Metritis is a common dairy cattle disease that is often underdiagnosed and underestimated.  Metritis increases the risk of death and causes decreased milk yield and reproductive performance. Greater than 80% of this disease occurs within 30 days in milk, but usually affects performance for the rest of a cow’s lactation.  

Researchers at the Ohio State University evaluated lying time and activity for cows with metritis around the time of diagnosis and compared the data to data from healthy cows.  Cows with metritis maintained activity peaks around the same times as cows without metritis (i.e. around milking and feeding times), but general activity was decreased in cows with metritis.  Cows with metritis also laid down longer on the day of diagnosis than cows without metritis.  Cows with metritis walked less before diagnosis, but the difference was not statistically significant.  The results of this study imply that monitoring lying time and activity may have the potential for metritis detection. 

Take Home Messages

Precision Dairy Farming technologies are becoming more readily available and used.  However, technology manufacturers and researchers are still learning how to optimize their potential.  Researchers are making exciting discoveries in this area and there is obvious potential for using technologies to detect many diseases early.  However, the technologies and the way the technologies are used still leave room for improvement.  Producers should be aware that each available technology has its place, but that place may not be on their farm just yet.  If you are considering investing in a Precision Dairy Farming technology, be sure to ask questions and evaluate the data beforehand.  Lastly, always keep in mind that Precision Dairy Farming is exciting and has great potential to aid in estrus and disease detection, but it will never replace the experience and judgment of a dairy producer.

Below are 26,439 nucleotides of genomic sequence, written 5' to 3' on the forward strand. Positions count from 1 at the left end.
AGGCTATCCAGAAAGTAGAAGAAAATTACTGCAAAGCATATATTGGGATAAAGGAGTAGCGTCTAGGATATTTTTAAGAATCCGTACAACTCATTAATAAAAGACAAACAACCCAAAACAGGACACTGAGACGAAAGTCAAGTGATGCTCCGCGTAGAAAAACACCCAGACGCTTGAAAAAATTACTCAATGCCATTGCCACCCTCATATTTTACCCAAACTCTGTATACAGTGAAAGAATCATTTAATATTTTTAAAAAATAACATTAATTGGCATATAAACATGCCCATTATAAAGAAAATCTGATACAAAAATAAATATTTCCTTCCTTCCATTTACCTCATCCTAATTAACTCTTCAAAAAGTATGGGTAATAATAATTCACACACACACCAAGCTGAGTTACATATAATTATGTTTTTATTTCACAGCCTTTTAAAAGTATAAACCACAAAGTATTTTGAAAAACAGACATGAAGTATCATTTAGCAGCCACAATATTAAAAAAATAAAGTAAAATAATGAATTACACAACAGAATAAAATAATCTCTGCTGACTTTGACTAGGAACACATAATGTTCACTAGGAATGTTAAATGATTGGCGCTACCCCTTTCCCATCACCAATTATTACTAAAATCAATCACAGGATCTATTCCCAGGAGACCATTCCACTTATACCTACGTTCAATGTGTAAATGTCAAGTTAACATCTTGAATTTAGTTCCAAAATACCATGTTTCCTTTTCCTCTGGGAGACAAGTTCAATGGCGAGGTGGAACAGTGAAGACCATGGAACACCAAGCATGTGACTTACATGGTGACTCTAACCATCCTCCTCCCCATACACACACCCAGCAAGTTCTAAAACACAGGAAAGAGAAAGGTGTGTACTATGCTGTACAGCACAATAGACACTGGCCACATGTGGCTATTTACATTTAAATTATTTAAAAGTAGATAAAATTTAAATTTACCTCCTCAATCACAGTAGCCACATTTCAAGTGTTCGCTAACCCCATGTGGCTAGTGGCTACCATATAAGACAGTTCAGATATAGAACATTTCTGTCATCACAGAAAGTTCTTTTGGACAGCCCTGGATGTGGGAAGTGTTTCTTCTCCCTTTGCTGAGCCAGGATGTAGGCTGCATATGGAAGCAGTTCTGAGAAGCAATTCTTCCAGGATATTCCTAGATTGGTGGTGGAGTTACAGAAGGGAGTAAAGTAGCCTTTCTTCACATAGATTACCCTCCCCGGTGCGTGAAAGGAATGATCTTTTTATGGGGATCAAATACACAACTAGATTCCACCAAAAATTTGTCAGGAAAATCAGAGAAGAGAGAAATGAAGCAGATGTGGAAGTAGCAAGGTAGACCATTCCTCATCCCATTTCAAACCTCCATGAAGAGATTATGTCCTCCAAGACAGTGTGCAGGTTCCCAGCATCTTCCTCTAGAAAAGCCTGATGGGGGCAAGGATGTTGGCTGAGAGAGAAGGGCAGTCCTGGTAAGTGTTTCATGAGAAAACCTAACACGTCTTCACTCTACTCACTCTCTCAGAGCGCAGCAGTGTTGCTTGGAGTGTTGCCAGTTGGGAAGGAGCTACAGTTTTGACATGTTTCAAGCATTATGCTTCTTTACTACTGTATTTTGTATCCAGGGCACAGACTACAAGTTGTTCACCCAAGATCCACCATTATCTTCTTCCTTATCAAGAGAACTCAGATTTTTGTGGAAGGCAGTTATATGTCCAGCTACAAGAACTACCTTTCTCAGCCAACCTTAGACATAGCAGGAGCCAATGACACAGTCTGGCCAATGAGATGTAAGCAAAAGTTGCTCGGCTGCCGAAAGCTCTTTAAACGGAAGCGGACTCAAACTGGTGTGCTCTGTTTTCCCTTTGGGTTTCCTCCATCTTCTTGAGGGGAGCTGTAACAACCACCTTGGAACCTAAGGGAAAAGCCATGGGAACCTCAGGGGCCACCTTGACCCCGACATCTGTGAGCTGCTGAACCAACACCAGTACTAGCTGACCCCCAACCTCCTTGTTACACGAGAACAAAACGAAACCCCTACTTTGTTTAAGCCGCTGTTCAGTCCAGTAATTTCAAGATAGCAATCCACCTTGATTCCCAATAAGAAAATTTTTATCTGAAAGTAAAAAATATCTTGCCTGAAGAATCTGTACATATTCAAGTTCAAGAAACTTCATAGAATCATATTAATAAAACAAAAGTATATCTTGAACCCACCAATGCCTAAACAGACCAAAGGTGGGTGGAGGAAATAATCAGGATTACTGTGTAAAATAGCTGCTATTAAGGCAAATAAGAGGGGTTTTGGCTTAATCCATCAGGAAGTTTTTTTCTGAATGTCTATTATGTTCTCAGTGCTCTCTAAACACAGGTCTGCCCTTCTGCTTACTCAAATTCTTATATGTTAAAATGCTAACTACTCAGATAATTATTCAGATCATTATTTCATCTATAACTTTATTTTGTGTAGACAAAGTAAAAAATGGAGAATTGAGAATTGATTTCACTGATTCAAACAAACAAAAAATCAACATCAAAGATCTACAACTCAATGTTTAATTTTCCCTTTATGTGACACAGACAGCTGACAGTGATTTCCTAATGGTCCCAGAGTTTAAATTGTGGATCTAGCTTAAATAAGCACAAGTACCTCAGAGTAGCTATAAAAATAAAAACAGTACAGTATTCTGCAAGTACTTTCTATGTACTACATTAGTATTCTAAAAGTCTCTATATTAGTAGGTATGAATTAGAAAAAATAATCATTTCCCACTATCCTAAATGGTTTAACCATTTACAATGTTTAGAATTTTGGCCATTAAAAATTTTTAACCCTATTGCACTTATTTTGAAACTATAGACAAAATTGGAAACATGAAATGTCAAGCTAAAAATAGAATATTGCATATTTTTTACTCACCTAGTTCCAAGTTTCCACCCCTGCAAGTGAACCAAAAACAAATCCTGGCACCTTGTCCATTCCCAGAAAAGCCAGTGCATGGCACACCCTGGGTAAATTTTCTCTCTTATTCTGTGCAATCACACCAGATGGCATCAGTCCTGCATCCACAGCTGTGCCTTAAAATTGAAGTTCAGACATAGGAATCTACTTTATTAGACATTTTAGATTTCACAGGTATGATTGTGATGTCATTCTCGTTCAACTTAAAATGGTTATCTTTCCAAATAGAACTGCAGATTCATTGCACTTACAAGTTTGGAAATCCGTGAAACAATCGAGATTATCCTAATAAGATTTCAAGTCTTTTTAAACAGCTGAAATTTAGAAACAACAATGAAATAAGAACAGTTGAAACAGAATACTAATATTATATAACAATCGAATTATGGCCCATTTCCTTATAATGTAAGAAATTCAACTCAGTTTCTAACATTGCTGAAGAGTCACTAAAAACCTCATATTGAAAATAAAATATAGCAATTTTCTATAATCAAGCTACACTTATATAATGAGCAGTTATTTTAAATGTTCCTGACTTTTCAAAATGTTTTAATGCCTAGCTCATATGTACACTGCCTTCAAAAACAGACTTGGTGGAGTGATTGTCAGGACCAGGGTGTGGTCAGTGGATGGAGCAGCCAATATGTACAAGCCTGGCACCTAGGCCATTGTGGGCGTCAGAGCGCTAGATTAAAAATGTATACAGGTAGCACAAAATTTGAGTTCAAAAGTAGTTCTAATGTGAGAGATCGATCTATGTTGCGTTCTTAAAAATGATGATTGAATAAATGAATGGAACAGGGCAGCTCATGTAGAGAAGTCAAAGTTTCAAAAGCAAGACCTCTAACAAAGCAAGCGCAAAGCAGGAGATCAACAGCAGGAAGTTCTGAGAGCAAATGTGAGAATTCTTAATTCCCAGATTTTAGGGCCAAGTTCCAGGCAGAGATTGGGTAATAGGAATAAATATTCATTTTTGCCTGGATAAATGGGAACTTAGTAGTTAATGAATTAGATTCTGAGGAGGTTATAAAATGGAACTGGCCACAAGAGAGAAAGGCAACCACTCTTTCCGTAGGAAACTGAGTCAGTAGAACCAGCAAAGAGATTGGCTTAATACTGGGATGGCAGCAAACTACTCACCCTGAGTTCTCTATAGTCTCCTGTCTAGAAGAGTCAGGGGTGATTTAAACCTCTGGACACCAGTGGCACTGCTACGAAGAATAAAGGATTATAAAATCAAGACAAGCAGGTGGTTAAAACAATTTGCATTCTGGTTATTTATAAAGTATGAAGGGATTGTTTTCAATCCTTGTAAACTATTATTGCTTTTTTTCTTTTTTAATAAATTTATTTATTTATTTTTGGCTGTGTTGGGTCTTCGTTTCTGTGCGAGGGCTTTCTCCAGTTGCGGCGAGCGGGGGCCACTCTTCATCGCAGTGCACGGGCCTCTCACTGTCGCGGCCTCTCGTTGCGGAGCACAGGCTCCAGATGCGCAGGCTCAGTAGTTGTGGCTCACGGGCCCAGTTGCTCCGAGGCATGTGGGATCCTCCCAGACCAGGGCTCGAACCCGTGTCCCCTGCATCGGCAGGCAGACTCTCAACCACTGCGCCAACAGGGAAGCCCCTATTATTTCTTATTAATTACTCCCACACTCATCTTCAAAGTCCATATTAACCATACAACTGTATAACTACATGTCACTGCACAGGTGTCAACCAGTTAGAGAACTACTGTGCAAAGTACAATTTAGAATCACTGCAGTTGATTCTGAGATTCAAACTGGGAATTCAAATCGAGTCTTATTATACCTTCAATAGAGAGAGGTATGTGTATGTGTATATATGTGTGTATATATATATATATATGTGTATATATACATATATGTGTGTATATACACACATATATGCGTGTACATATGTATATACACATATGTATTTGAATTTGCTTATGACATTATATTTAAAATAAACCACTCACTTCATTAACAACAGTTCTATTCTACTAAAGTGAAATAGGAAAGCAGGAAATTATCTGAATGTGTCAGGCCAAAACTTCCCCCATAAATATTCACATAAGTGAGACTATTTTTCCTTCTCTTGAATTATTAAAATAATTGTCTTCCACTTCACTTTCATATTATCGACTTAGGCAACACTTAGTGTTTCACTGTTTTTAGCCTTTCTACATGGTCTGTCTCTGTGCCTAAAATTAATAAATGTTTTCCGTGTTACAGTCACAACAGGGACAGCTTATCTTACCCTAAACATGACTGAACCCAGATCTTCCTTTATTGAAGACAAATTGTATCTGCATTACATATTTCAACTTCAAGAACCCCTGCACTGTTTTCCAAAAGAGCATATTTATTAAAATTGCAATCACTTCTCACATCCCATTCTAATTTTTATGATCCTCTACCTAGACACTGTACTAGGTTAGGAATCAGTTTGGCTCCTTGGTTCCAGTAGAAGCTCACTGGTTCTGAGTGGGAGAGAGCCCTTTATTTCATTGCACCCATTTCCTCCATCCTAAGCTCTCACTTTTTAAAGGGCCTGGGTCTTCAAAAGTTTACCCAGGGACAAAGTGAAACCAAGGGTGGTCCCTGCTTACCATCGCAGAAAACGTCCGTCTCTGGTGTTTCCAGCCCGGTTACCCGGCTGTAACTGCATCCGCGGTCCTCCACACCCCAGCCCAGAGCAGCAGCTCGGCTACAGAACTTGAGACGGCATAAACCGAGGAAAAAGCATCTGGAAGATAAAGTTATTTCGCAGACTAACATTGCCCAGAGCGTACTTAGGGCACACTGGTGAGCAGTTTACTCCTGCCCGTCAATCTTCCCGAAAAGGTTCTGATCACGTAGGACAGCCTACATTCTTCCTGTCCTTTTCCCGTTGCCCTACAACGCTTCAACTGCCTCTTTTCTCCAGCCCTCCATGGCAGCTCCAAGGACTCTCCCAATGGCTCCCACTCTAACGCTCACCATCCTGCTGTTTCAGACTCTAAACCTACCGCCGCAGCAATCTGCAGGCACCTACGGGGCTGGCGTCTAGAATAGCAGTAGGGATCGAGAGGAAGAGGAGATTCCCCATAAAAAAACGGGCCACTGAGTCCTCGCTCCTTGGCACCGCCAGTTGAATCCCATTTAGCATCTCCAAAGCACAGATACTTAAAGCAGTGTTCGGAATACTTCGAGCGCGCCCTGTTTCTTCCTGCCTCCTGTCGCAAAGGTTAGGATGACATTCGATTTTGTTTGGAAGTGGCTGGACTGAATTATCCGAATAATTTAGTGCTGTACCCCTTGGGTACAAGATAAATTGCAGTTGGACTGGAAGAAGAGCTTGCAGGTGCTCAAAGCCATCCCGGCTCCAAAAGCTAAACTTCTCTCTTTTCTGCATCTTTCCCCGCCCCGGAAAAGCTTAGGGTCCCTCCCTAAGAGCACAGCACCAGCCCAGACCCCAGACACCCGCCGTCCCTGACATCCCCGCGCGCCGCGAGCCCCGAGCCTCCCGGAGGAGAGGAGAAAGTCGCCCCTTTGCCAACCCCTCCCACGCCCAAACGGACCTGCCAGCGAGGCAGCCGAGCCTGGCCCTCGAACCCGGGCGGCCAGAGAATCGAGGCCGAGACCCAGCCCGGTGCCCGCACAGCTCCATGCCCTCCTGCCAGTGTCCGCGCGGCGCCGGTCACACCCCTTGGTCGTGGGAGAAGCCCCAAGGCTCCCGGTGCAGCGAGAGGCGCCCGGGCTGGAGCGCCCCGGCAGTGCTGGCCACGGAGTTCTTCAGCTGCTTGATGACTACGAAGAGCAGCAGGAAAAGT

Authors:  Amanda Stone and Jeffrey Bewley
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Rajala-Schultz, P.J., K. E. McCullough, P. N. Gott, G. M. Schuenemann, and M. Titler.  2013.  Cow activity around diagnosis of naturally occurring clinical mastitis.  Abstract 621.  American Dairy Science Association Annual Meeting.  Indianapolis, IN.

Steensels, M., E. Maltz, C. Bahr, D. Berckmans, A. Antler, and I. Halachmi.  2013.  Detecting post-calving ketosis by sensors and models.  Abstract 619.  American Dairy Science Association meeting.  Indianapolis, IN.

Titler, M., M. G. Maquivar, S. Bas, E. Gordon, P. J. Rajala-Schultz, K. McCullough, and G. M. Schuenemann.  2013.  Effect of metritis on daily activity patterns in lactating Holstein dairy cows.  Abstract 620.  American Dairy Science Association Annual Meeting.  Indianapolis, IN.